Thanks to innovation and technology, “education” as we once knew it is changing, creating countless opportunities for students, teachers and entrepreneurs, in Africa and beyond. This is one of my great passions as many of you know.
Over the past 22 years, my wife and I through our Higherlife Foundation have supported the education of about 250,000 learners and have helped another 4,897 to attend university in Africa, the US and UK (1,704 have graduated, 3,193 currently enrolled). In the process, we have partnered with academic institutions, tech innovators, international organisation’s and education experts across the world. I’ll be writing more about this in coming weeks.
Now for our second town hall in 2018, I’m excited to announce the topic is “The Power of Partnership: Strengthening Education.” It will be held on 13 March at the University of Ghana in Accra, and co-hosted by Yale University, the Higherlife Foundation and Kwese Inc. If you are able to attend in person, that is great. Please RSVP at this link as seating is limited: http://bit.ly/Accra2018_Townhall and don’t forget your ticket. We will also be broadcasting the Town Hall on Facebook Live.
Our town hall discussion will be chaired by Prof Ebenezer Owusu (Vice Chancellor of the University of Ghana), in conversation with me, Peter Salovey (President of Yale University), Dr Patrick Awuah (President of Ashesi University), and Elizabeth Elango-Bintliff (CEO of Junior Achievement Africa).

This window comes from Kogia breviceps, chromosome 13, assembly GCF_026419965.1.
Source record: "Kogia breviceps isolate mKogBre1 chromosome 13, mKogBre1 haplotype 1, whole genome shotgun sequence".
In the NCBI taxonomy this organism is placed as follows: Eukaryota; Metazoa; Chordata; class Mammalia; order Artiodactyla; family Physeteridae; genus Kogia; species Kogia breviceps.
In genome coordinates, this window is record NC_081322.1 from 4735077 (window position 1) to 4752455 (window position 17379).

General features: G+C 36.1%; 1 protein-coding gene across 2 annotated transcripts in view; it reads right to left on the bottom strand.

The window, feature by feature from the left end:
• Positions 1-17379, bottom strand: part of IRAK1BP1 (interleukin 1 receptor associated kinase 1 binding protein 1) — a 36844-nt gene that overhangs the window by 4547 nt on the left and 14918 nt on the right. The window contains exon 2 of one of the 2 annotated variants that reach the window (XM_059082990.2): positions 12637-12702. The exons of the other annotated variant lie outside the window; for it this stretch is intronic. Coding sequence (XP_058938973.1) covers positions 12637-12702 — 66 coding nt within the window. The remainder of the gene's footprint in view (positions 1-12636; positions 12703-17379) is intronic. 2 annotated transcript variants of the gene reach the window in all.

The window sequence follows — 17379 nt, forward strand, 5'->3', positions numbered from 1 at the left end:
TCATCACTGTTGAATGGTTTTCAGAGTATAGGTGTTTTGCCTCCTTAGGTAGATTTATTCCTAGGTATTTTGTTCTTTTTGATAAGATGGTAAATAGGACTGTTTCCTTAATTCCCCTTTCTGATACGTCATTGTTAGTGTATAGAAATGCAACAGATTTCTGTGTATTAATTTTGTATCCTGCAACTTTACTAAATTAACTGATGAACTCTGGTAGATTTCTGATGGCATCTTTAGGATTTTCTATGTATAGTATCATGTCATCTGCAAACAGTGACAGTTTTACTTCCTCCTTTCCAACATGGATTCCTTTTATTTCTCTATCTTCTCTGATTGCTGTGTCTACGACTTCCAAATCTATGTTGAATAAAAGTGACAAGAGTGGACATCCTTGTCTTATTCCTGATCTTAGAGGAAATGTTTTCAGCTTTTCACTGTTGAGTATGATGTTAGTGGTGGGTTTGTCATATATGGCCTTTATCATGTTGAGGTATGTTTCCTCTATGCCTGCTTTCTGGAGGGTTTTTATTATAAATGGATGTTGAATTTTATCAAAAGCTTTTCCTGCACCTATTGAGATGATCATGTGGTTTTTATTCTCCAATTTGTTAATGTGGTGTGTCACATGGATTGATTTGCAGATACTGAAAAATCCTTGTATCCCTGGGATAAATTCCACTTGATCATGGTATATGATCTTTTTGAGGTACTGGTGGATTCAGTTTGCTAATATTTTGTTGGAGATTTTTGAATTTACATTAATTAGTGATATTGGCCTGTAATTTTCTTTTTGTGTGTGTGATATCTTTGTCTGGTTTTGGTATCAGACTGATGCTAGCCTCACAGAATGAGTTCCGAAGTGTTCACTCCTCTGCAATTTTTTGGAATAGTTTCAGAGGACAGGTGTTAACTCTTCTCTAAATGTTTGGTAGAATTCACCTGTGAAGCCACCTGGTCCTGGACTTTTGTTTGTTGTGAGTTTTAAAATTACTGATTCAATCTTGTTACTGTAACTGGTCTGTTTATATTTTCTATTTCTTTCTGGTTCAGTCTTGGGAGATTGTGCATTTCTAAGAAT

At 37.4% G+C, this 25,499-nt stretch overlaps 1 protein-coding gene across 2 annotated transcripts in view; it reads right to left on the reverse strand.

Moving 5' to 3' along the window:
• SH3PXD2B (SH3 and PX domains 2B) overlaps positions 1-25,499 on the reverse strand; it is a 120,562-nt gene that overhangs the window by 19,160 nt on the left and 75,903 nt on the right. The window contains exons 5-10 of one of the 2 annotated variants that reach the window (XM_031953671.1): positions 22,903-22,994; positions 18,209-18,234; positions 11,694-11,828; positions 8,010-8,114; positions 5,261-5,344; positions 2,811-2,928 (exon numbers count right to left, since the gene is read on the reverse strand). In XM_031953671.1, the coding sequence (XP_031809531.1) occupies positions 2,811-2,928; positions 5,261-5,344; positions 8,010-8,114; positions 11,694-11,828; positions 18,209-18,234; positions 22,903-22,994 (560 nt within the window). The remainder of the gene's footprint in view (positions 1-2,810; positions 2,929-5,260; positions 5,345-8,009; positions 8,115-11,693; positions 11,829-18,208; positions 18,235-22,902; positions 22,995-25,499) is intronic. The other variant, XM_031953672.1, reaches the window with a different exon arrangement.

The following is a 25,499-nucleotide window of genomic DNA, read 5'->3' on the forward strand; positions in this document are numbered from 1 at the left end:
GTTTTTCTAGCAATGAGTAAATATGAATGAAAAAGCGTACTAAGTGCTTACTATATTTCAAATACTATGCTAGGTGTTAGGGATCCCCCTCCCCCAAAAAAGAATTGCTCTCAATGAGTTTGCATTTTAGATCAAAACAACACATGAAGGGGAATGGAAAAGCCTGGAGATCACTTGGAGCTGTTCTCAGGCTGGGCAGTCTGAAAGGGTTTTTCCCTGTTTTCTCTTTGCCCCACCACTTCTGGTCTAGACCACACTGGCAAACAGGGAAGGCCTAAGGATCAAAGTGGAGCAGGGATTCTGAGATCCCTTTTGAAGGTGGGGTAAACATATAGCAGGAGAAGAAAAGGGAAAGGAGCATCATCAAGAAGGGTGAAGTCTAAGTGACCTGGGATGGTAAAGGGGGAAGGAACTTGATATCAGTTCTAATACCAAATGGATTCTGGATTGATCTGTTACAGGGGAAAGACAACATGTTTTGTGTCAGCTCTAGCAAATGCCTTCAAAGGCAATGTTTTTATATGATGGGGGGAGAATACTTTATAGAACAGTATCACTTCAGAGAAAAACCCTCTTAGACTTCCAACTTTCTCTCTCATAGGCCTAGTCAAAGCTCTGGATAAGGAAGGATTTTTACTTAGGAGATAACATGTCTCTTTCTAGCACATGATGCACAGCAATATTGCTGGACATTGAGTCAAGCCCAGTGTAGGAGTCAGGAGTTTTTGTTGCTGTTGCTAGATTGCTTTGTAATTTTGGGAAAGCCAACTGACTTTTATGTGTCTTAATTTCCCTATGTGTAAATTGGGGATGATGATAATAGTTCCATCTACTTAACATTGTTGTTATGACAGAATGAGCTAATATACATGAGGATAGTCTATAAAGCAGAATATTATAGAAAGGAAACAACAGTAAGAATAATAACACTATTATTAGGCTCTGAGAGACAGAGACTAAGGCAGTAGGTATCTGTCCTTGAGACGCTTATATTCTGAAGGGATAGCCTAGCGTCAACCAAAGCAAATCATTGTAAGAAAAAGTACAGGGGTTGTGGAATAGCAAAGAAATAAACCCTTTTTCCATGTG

We’ll discuss many education issues on Tuesday, but today let me share just one example of the power of partnership: the Yale Young African Scholars (YYAS), a program my wife and I began to support about three year ago.
The idea all got started about five years ago, when several (entrepreneurial) African students at Yale designed a seven-day program to assist African secondary school students thinking of going to study overseas, to overcome challenges they themselves had faced as teenagers trying to get accepted into US universities, such as how to complete the application forms, understand admissions requirements, and apply for financial aid.
Yale first piloted this “pre-university prep program” in Ghana and Ethiopia in 2014. Now what started out as an entrepreneurial “student project” is celebrating its fifth year!
If you’d like to read some first-person stories written by a few scholars who attended YYAS in Zimbabwe last year go to: https://www.higherlifefoundation.com/?s=yale Here’s just one of the comments that made me smile:
“I wasn’t really thrilled spending a week with people I didn’t know especially from other countries; it was definitely going to be the worst 7 days of my summer holidays. . . little did I know that the next few seconds were going to change my life and the way I viewed Africa.”
So who are the key education partners working together to support this initiative which is offered to students free of charge?
# Yale University (The Whitney and Betty MacMillan Center for International and Area Studies, Dr Ian Shapiro its director, plus faculty and students who develop curricula, teach and share their own experiences with the students).
# University admissions departments who send representatives to the seven-day sessions.
# Local partner organizations: Ahaspora Young Professionals (Ghana), Imbuto Foundation (Rwanda), and Education Matters (Zimbabwe) over the years have each hosted two-day educators’ conferences for local teachers, advisors and headmasters to help equip them to support students, and also assist with on-going mentorship.
Now at Tuesday’s town hall we’ll discuss education partnerships such as YYAS, as well as others in medicine, agriculture, technology and more. If you’re interested, please share your questions below and we’ll do our best to address a few during the discussion.
Remember, this FB platform is also an education partnership. I really value and learn from your comments here. Many of you are a great inspiration to me, and also inspire greatness in each other. That is what the best partnerships are all about.